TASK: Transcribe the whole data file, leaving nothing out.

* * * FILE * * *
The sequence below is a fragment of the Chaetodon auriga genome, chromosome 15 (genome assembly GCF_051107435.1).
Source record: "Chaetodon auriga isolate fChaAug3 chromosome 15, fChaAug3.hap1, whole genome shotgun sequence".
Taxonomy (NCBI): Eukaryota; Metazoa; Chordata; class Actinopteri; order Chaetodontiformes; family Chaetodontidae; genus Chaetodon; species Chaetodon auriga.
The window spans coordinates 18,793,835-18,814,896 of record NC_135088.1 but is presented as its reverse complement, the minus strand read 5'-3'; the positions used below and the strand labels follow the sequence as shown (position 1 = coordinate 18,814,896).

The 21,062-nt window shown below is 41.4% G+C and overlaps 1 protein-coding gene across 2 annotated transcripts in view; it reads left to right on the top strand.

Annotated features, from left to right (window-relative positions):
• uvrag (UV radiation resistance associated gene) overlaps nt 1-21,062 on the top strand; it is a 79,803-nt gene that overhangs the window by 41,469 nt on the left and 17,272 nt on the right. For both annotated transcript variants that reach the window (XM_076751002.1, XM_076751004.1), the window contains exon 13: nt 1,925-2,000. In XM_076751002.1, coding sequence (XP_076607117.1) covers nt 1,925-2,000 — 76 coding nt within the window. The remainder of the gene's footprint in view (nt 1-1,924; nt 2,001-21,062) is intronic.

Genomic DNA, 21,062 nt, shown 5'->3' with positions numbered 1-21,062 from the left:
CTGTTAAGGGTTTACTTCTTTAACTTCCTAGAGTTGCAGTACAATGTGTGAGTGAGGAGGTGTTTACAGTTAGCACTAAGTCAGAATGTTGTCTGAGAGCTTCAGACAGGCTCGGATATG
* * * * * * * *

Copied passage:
The sequence below is a fragment of the Chaetodon auriga genome, chromosome 15 (genome assembly GCF_051107435.1).
Source record: "Chaetodon auriga isolate fChaAug3 chromosome 15, fChaAug3.hap1, whole genome shotgun sequence".
Taxonomy (NCBI): Eukaryota; Metazoa; Chordata; class Actinopteri; order Chaetodontiformes; family Chaetodontidae; genus Chaetodon; species Chaetodon auriga.
The window spans coordinates 18,793,835-18,814,896 of record NC_135088.1 but is presented as its reverse complement, the minus strand read 5'-3'; the positions used below and the strand labels follow the sequence as shown (position 1 = coordinate 18,814,896).

The 21,062-nt window shown below is 41.4% G+C and overlaps 1 protein-coding gene across 2 annotated transcripts in view; it reads left to right on the top strand.

Annotated features, from left to right (window-relative positions):
• uvrag (UV radiation resistance associated gene) overlaps nt 1-21,062 on the top strand; it is a 79,803-nt gene that overhangs the window by 41,469 nt on the left and 17,272 nt on the right. For both annotated transcript variants that reach the window (XM_076751002.1, XM_076751004.1), the window contains exon 13: nt 1,925-2,000. In XM_076751002.1, coding sequence (XP_076607117.1) covers nt 1,925-2,000 — 76 coding nt within the window. The remainder of the gene's footprint in view (nt 1-1,924; nt 2,001-21,062) is intronic.

Genomic DNA, 21,062 nt, shown 5'->3' with positions numbered 1-21,062 from the left:
CTGTTAAGGGTTTACTTCTTTAACTTCCTAGAGTTGCAGTACAATGTGTGAGTGAGGAGGTGTTTACAGTTAGCACTAAGTCAGAATGTTGTCTGAGAGCTTCAGACAGGCTCGGATATG